How could something that tastes so good be so evil? Researchers from University College London have postulated that increased levels of sugar in a male diet can be more detrimental to them than just an oversized waistline. After looking at a generous sample size of 7,000 males over a 22-year period, they have found that high levels of sugar can be directly correlated with an increased chance for mood disorders like depression and anxiety. One might raise the question: Do depressed and anxious people just happen to eat more sugar and that’s why we see these results? Well, according to these researchers and some fancy footwork, they were able to rule out any possible cases of reverse causation, and sadly, the blame still falls on sugar.
Of course, the inner sweet tooth in all of us wants to know why?
For one, BDNF, a protein synthesized in the brain and in charge of creating new brain cells is greatly inhibited in its performance when high levels of sugar are present. Also, sugar is linked to causing inflammation in the brain, a known problem in people with mood disorders. Insulin levels are also greatly affected after high sugar intake, which can crash both your mood and hormonal responses.
Not sure if your diet is affecting your mood? Book a session today with our Functional Health and Wellness advisor, Andrew Sartory, where he will guide you on your journey toward physical and emotional health.
For more information: http://www.menshealth.com/health/sugar-and-depression
No matter who you are or where you have come from, everyone has had his or her fair share of happy moments in life. These bouts of happiness sometimes happen without a rhyme or reason, but what we do know about them is that they usually leave us only wanting more.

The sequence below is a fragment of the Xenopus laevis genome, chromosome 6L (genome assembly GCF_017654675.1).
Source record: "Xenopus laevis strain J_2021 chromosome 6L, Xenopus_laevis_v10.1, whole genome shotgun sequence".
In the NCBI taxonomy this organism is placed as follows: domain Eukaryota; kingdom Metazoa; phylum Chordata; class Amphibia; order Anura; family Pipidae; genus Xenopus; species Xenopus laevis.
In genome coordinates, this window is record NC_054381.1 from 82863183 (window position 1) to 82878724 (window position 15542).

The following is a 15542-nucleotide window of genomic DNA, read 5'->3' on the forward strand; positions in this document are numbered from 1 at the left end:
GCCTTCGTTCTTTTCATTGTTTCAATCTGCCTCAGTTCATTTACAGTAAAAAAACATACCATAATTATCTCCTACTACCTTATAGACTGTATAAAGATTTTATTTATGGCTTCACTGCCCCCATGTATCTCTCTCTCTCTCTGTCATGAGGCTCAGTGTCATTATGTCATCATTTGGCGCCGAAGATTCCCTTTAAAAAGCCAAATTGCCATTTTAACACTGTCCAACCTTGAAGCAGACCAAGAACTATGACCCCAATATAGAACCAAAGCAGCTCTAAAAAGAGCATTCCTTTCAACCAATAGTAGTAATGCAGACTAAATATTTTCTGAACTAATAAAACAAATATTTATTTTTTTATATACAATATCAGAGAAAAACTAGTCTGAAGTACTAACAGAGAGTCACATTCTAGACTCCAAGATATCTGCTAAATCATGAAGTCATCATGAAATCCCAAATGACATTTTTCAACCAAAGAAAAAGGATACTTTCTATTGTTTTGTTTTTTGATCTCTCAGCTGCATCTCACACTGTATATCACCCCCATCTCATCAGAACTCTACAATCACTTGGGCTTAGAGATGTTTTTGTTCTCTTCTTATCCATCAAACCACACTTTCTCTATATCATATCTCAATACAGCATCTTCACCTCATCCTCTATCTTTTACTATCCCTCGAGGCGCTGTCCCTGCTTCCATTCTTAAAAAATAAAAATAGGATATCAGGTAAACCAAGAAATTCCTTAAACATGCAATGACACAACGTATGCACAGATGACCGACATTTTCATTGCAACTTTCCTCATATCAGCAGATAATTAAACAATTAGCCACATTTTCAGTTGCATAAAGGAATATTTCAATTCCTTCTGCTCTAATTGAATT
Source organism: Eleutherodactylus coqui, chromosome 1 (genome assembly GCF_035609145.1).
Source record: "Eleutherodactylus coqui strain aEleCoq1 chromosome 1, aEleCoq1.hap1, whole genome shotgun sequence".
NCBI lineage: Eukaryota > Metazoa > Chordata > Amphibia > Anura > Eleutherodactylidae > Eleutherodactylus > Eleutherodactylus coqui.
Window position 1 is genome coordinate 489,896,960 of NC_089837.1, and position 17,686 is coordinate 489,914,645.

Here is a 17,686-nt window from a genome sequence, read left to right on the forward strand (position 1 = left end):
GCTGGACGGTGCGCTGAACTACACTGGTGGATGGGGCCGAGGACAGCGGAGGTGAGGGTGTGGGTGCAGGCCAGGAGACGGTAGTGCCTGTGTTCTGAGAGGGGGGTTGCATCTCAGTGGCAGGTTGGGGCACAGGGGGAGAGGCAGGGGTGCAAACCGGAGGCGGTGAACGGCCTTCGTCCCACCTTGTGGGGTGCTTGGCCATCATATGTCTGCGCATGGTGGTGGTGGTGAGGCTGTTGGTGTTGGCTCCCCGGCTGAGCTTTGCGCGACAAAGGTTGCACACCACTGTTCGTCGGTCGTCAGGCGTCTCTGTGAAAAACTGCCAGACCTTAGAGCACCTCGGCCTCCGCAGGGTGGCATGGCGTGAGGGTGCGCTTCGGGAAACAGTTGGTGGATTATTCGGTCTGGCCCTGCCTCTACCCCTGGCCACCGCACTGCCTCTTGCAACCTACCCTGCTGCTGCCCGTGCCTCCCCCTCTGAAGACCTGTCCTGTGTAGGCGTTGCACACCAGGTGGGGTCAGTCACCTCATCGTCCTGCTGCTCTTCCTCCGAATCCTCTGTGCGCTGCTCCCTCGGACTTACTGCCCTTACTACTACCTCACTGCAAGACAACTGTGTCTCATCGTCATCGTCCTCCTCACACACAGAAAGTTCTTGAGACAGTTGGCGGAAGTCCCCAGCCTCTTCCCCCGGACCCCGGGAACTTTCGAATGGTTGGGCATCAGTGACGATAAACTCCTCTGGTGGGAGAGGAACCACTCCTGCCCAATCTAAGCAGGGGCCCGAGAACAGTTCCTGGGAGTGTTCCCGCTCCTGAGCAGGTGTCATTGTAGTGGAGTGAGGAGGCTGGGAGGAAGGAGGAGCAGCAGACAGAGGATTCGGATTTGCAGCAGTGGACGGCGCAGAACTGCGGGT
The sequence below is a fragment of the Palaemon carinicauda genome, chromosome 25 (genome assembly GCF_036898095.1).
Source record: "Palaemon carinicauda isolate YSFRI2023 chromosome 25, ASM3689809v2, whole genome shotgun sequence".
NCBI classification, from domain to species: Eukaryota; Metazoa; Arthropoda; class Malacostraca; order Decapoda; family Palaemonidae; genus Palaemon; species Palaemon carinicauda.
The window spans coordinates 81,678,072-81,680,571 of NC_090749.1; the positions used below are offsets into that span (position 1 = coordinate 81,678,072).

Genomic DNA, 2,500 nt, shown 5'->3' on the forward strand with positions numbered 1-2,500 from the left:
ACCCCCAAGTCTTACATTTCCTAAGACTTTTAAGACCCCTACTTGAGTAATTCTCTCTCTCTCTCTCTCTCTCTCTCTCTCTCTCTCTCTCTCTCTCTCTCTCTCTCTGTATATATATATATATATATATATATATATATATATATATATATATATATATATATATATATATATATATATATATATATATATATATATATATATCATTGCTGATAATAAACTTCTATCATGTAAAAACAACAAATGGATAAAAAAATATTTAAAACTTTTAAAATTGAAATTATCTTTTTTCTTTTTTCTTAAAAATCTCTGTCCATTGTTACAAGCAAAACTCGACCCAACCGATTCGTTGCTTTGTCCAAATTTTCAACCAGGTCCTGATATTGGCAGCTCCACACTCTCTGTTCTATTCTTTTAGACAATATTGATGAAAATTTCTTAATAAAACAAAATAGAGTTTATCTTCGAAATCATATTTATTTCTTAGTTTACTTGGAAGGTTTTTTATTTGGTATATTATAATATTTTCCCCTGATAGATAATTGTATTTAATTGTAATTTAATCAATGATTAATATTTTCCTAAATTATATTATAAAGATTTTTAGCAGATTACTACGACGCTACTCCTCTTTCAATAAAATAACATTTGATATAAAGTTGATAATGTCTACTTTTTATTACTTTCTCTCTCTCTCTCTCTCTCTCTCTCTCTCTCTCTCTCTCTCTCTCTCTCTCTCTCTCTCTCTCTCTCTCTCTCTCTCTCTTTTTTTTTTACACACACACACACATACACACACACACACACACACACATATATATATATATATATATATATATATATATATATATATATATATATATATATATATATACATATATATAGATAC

So what if we could actually reprogram our brains to put us in those happy moments more often, would we do it?
It is common knowledge that our brains are plastic in nature and that we can mold them to some extent for learning and making it through our day-to-day. Walter Chen believes that we can take this further and actually rewire our brains to think more positively and thus, bring about more happiness. Naturally, our brains are searching for all the negatives in life because it’s a means to keep us safe from possible dangers. The practice of living with more happiness asks us to do just the opposite and instead focus on the positives we see in our lives.
Chen says scanning for three positive things a day and reflecting on them should do the trick. Chen also suggests giving thanks to at least one person a day. By recognizing their efforts and letting them know you value them, you are taking a step outside of yourself for just a second. Chen also claims that doing something nice for others will also help with your own positivity. Volunteering, donating to charity, or any other random act of kindness can boost your own happiness tremendously. Lastly, Chen suggests practicing mindfulness and bringing your attention to the present. He believes that living anywhere but the present can lead to negative feelings.
Aside from Chen’s suggestions, we can also do the following to maintain a positive lifestyle:
Don’t sit with negativity, and learn to accept it as part of life. Let SHAW Center for Healing join you on your journey to more positive thinking and happiness.
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Sex addiction takes a toll on not only the addict but also on any romantic partners and/or family members that may be involved. In the beginning, there is generally a lot of focus on getting the sex addict into recovery. It is equally important that partners and family members begin their own journey of recovery.
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